I never actually had my grandmother’s strudel, but for years I was obsessed with it.
She died when I was 4, so I only know about it from my mom. But she tells me that my babina, or grandmother, would pull and coax a ball of dough on the back of her hands, until it stretched so thin that she could pull it over an entire ping-pong table covered with a floured tablecloth.
She made the strudel for my parents’ wedding, and two years later, my mom tried making it for their anniversary. But despite being an accomplished baker, mom’s dough turned out so badly that she threw it at the walls and on the floor in frustration.
For me, this strudel is less about the pastry and more about connecting to a time before politics forced my grandmother from her family and her country. It was a link to the past. As I started asking around and searching the Internet, I found it’s also a skill that’s slipping away.
While on a trip to Slovakia last summer to take a Slovak language course (another of the other things my mom didn’t teach me), I met 28-year-old Julia Vrablova. She was one of my instructors and, on a whim, I asked if she knew anyone who knew how to make tahana strudla, as the natives say.
“This recipe is kind of forgotten, because it’s not so easy to prepare a dough, so people buy it or they make something that reminds them of this kind of strudel, but it’s not pull strudel anymore,” she says.
But Julia casually said she could make it.
What? Everyone told me I’d have to track down an old babka[grandma] in a small village! I thought Julia was far too young! But she explained that although her family never made pulled strudel, she was obsessed with baking. She researched, found women who could make it, and then learned to do it herself.
The ingredients are simple: high-gluten flour, so the dough can get superstretchy; water, oil, salt and a little vinegar.
Julia kneads the dough, explaining that it has to be worked for at least 30 minutes (she sits on the floor to make it a little easier). It’s probably part of the reason why many buy frozen packets of phyllo dough instead.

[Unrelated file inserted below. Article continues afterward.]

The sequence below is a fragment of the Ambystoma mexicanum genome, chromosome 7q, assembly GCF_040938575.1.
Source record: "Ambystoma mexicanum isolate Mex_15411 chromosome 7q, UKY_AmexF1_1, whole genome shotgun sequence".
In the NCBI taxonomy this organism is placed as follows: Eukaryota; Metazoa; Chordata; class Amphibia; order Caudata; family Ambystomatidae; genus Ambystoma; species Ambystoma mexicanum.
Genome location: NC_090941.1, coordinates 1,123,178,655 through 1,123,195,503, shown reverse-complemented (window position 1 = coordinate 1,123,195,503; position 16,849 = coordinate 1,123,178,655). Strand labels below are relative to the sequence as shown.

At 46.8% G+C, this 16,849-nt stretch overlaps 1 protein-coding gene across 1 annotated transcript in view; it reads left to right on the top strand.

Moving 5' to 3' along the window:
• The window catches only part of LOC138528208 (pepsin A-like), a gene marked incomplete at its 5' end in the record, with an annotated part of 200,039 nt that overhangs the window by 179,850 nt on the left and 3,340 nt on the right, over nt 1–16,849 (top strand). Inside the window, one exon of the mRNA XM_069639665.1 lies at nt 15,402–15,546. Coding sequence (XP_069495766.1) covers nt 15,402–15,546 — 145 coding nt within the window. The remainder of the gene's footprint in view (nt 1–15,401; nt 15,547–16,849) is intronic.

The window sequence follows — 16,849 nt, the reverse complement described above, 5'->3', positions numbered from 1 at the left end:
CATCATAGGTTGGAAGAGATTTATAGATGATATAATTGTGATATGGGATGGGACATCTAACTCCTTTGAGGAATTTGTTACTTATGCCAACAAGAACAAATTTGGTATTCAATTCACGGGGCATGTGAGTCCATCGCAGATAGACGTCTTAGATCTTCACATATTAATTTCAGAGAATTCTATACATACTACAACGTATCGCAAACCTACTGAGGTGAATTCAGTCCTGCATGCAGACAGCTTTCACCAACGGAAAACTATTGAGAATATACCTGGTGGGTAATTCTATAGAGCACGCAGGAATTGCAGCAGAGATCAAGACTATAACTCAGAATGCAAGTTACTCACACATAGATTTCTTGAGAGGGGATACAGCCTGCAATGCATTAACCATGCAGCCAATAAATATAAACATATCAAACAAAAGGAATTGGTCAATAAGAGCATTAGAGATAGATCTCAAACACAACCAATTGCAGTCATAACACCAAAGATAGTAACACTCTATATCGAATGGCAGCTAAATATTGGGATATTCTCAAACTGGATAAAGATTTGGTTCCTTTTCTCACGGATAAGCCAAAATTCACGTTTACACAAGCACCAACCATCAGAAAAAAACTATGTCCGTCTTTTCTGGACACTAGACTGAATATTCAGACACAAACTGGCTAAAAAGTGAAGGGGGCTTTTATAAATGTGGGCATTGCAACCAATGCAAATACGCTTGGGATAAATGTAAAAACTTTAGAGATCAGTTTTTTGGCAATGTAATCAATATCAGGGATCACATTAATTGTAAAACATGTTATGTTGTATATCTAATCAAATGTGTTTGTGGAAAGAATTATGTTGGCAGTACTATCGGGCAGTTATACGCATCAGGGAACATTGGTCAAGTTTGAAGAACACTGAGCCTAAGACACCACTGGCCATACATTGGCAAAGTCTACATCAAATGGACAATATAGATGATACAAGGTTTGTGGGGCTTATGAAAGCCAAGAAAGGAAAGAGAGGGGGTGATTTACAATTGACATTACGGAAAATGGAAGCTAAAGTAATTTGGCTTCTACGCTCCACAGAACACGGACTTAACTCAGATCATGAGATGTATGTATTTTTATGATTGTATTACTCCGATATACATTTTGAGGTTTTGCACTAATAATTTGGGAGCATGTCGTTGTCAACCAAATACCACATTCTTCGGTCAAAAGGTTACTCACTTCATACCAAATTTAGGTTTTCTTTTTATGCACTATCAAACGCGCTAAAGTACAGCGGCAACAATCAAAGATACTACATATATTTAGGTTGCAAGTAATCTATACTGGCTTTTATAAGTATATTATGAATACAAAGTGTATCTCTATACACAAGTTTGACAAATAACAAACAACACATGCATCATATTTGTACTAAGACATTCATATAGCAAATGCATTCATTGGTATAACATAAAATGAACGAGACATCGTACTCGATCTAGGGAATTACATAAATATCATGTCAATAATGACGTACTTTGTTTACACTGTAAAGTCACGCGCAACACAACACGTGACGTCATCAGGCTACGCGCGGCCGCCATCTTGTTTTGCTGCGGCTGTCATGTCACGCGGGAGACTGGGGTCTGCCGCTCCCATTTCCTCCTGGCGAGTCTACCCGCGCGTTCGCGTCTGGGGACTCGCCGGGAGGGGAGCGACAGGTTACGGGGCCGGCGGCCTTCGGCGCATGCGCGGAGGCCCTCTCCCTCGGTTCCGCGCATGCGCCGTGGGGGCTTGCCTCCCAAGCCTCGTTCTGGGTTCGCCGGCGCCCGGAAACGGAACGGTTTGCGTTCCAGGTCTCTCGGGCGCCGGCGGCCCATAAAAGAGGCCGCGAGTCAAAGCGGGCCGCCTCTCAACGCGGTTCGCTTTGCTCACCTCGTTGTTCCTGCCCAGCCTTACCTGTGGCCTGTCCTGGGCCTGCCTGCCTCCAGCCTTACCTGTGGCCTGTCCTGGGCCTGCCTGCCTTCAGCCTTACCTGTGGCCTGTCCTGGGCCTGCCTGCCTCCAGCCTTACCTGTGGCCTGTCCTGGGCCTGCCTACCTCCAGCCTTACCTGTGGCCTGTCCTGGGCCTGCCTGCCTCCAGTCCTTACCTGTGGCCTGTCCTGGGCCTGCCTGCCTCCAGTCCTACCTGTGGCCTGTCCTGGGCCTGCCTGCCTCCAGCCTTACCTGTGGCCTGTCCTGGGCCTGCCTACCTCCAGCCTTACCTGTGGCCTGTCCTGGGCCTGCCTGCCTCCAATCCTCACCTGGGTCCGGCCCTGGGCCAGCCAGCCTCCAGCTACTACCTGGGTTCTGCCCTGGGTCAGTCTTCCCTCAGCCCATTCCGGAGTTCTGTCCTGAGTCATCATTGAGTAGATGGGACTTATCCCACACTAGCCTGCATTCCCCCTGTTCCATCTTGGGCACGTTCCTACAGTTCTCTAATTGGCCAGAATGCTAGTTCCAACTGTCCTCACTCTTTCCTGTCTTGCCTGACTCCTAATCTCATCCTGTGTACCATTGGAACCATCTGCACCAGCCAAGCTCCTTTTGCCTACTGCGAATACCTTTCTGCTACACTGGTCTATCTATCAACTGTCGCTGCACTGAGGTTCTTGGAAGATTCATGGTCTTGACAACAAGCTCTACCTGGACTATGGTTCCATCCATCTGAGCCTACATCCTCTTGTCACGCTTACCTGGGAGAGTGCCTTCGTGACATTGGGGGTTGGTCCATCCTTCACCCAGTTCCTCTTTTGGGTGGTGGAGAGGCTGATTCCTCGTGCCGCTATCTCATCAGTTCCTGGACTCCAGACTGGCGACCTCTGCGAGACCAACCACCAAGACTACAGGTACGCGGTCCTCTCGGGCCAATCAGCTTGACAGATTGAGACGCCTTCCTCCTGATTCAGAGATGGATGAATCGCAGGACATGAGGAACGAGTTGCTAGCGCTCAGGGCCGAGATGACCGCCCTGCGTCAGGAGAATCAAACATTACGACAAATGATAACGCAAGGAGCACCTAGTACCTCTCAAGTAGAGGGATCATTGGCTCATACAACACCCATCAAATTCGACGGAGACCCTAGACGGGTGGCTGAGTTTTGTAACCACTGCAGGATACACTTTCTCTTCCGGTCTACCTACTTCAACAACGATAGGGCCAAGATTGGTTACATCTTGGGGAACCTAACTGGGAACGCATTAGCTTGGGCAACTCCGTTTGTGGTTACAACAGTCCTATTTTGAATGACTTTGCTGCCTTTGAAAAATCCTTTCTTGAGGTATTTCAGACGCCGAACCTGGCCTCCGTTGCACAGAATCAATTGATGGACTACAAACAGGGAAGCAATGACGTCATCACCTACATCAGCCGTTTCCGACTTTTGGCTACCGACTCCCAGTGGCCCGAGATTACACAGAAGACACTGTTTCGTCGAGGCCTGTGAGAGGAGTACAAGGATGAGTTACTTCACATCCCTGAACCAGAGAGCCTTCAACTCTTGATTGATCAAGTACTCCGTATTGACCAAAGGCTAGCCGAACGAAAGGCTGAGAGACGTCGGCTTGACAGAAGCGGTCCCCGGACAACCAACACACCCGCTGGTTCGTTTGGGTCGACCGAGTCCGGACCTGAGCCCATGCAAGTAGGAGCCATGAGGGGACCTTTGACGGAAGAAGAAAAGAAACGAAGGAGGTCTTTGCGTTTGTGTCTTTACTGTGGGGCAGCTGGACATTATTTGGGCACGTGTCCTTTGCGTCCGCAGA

Other pastry doughs, like for croissants or puff pastries, will get tough if the dough is overworked. But pulled strudel dough is just the opposite: It’s about activating the gluten, kneading it and often hitting it so the dough can be pulled into a thin layer without tearing.
Strudel means whirlpool or eddy in German. The pastries probably got that name because the dough sheets are rolled around poppy seeds or sour cherries and apples. It is a staple dish of the former countries of the Austro-Hungarian Empire, which at its height spanned well into Slovakia.
Julia carefully grabs a piece of dough and stretches a piece.
“I’m trying to find out if the dough is elastic enough, because it should be transparent as a paper, like paper for rolling cigarettes,” she says.
And some say you should be able to read a love letter or newspaper through it. The thinner the dough, the more delicate the taste.
But the idea of stretching glutenous dough wasn’t invented in this part of the world. It probably arrived when the Ottoman Empire stretched into this area. The Greeks have phyllo; the Balkans, borek; and here, that layered dough became strudel.
On a floured tablecloth, Julia rolls out the dough, then picks it up and starts stretching it on the backs of her hands, sort of like pizza dough.
“You can really play with the dough because it’s not sticky at all,” she says.
Then she places it back on the table and gently coaxes it until it’s thinner than a wafer. Never mind the tears; they’ll be rolled up in apples and poppy seeds and brushed with melted butter.
After about 45 minutes in the oven, the tops are golden brown and we cut up the rolled pastries. As we bite into the flaky layers, I finally know enough to start practicing the strudel my grandmother made — and hopefully I won’t end up throwing it at the walls.